I recently had the pleasure of reading "Making the Number" by Greg Alexander, Aaron Barels & Mike Drapeau of Sales Benchmark Index. I found the topic so interesting, I connected with Mike & asked him to write a guest post on the topic.
Note: You can also read Kevin Sasser's take over at The Sales Wars.
The trend to sales benchmarking
In a down economy, sales forces will increasingly adopt scientific problem-solving techniques. Companies who grow will do so because they have successfully analyzed the key drivers of sales force execution. This analysis is much more than running canned reports from a CRM system that struggles with poor adoption. To truly accomplish this goal, Sales executives must re-think how they measure, manage, and assess their sales forces. Achieving sales force excellence through benchmarking provides a new source of competitive advantage.
Just when you think you know what sales benchmarking is
You might say, "so it's about sales and numbers, right? We have a CRM system and do our own analytics and even consult the latest research. So, I think we are already doing sales benchmarking."
- Sales benchmarking is NOT sales research - as the latter is typically concerned with taking polls, surveys, and measuring changes over time in people's opinions; it is not based on empirical data
- Sales benchmarking is NOT sales analytics - as the latter involves assessing internal performance using lagging indicators
So just what exactly is sales benchmarking?
Sales benchmarking is the application of a discipline. It is accomplished through a rigorous analysis of a company's sales function by comparing its performance across leading (not lagging) indicators of empirical data to that of an external but relevant peer group.
Sales benchmarking helps organizations:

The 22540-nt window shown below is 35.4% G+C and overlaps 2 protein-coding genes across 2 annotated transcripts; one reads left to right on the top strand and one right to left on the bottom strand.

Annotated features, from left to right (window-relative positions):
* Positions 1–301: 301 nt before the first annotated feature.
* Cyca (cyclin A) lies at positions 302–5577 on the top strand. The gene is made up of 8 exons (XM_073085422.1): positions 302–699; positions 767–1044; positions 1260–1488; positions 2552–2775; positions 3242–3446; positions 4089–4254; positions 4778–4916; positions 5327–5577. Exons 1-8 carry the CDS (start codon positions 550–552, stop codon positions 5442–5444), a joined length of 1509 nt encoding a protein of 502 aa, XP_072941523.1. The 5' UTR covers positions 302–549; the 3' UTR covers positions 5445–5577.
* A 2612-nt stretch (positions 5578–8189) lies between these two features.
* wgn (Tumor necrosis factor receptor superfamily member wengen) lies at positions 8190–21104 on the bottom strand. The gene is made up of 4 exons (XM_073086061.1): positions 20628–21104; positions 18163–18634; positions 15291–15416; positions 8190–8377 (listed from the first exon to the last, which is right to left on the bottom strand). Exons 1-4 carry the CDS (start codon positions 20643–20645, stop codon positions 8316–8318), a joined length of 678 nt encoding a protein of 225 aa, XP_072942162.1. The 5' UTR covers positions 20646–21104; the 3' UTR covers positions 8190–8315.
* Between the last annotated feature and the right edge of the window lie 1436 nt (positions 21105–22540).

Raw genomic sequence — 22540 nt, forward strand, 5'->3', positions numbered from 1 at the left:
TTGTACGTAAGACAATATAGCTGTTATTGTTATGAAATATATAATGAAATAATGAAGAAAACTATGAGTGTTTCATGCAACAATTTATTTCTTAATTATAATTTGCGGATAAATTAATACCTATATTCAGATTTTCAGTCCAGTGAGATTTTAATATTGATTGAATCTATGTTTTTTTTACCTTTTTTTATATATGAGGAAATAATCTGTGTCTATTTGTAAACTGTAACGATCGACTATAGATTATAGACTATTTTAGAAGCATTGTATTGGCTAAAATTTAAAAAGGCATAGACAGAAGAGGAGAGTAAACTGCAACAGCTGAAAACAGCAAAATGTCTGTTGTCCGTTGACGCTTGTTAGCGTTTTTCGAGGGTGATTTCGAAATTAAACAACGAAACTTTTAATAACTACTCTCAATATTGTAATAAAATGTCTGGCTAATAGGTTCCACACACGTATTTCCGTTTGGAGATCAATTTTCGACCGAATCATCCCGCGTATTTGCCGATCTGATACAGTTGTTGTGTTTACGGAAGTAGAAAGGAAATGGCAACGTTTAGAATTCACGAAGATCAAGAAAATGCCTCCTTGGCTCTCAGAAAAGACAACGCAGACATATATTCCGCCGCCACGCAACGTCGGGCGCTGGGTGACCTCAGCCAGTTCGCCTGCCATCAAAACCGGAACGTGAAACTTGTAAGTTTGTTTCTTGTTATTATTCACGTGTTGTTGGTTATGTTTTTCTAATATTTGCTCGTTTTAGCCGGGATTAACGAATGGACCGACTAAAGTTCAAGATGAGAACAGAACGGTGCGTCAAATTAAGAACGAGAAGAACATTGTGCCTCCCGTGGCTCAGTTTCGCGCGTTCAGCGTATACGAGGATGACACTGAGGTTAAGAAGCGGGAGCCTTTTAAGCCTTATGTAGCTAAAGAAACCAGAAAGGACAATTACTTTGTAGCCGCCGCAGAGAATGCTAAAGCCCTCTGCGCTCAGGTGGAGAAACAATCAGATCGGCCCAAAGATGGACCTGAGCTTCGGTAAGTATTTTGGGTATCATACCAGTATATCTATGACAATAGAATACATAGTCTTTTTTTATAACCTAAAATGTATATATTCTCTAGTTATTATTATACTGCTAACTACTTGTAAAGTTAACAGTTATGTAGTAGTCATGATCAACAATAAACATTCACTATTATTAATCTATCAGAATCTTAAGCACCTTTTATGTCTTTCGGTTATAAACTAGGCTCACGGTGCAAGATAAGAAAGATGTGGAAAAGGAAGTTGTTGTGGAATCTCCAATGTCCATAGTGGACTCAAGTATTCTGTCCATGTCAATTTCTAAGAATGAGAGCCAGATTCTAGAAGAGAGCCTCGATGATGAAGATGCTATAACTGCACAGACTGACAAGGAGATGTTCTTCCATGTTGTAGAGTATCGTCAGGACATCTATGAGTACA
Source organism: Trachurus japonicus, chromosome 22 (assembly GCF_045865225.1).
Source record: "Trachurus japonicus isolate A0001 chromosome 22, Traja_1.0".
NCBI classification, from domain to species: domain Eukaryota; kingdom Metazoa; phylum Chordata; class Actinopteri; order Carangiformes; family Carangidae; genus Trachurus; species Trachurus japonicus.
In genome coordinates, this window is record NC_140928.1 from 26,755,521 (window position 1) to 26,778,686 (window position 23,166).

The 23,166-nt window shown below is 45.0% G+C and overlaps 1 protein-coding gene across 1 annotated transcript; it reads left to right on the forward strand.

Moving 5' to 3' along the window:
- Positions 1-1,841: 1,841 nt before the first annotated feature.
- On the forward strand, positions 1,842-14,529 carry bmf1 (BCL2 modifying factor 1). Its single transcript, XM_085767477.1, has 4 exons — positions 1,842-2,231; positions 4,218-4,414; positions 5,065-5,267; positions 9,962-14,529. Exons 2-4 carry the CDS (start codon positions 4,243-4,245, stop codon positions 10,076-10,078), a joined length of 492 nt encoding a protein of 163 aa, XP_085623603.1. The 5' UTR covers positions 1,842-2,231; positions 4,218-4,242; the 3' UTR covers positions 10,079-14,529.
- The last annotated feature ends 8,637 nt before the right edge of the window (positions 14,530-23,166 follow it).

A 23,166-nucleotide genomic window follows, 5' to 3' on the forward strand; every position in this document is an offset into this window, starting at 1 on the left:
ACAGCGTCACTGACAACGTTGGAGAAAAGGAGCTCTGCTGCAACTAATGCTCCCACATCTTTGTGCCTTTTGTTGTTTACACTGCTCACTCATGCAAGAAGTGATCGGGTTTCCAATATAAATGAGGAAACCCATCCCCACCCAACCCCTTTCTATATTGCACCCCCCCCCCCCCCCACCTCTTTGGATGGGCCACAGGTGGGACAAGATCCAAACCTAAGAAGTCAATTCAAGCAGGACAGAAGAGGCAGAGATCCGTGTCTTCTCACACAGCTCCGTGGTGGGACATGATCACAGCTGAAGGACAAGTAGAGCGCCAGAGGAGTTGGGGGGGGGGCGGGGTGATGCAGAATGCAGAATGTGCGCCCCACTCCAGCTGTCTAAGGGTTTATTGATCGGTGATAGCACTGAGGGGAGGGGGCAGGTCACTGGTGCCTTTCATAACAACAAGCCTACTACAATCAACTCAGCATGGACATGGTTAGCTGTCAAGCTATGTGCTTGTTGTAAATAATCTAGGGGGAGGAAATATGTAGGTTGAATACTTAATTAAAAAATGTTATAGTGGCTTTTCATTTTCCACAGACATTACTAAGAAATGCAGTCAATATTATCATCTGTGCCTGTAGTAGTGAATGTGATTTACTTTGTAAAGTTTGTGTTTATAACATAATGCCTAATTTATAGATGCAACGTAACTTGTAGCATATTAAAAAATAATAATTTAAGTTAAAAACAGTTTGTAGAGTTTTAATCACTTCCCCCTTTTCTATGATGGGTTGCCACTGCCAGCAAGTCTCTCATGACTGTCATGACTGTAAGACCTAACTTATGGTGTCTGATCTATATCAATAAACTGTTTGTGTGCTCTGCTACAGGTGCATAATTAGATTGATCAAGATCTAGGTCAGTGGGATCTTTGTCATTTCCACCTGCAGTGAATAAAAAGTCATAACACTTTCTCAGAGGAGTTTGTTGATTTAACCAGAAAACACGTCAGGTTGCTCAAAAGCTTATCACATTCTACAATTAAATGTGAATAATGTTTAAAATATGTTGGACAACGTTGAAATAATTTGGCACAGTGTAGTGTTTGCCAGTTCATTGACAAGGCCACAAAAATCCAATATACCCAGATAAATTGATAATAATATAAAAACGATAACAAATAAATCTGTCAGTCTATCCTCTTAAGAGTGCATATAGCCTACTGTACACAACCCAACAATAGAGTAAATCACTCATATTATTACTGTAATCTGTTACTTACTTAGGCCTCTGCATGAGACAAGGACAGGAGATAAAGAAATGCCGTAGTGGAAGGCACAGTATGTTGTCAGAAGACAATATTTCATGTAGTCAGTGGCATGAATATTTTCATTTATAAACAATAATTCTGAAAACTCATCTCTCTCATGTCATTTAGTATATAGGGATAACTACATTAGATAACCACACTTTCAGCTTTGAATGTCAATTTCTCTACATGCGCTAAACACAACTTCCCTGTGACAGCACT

- Understand how to use data to uncover the root cause of individual sales problems
- Drill down to the real issues preventing success
- Connect the return to a quantifiable improvement in performance,
Furthermore, and more importantly, sales benchmarking enables the implementation of best practices to close the gap. It's no good to have a world-class diagnoses without a suitably effective world-class solution.
So where do I start? Sales process
Sales Benchmark Index has identified a subset of sales processes that deliver improved bottom-line results. These twelve sales processes are: Account Planning, Budgeting, Channel Optimization, Compensation Planning, Expense Allocation, Sales Management, Sales Methodology, Staffing, Talent Selection, Technology Infrastructure, Territory Design, and Training.
Each process has its own metrics - some at an organizational level and others at an individual level. Again, the focus is on leading measures of performance.
Be first....be profitable.
The most successful practitioners of sales benchmarking gain competitive advantage from combining data orientation with street smarts. By using benchmarking properly, they are able to draw an accurate picture of their operating environment, and from that picture sales managers can judge exactly what resources they need to make their numbers. Deploying sales benchmarking as a sustainable discipline allows organizations to better allocate their time, money, and resources so that they can focus selling activities on the best opportunities.
For more on the discipline and power of sales benchmarking, read the book, Making the Number: How to use sales benchmarking to drive performance. For more information visit http://www.makingthenumber.com/.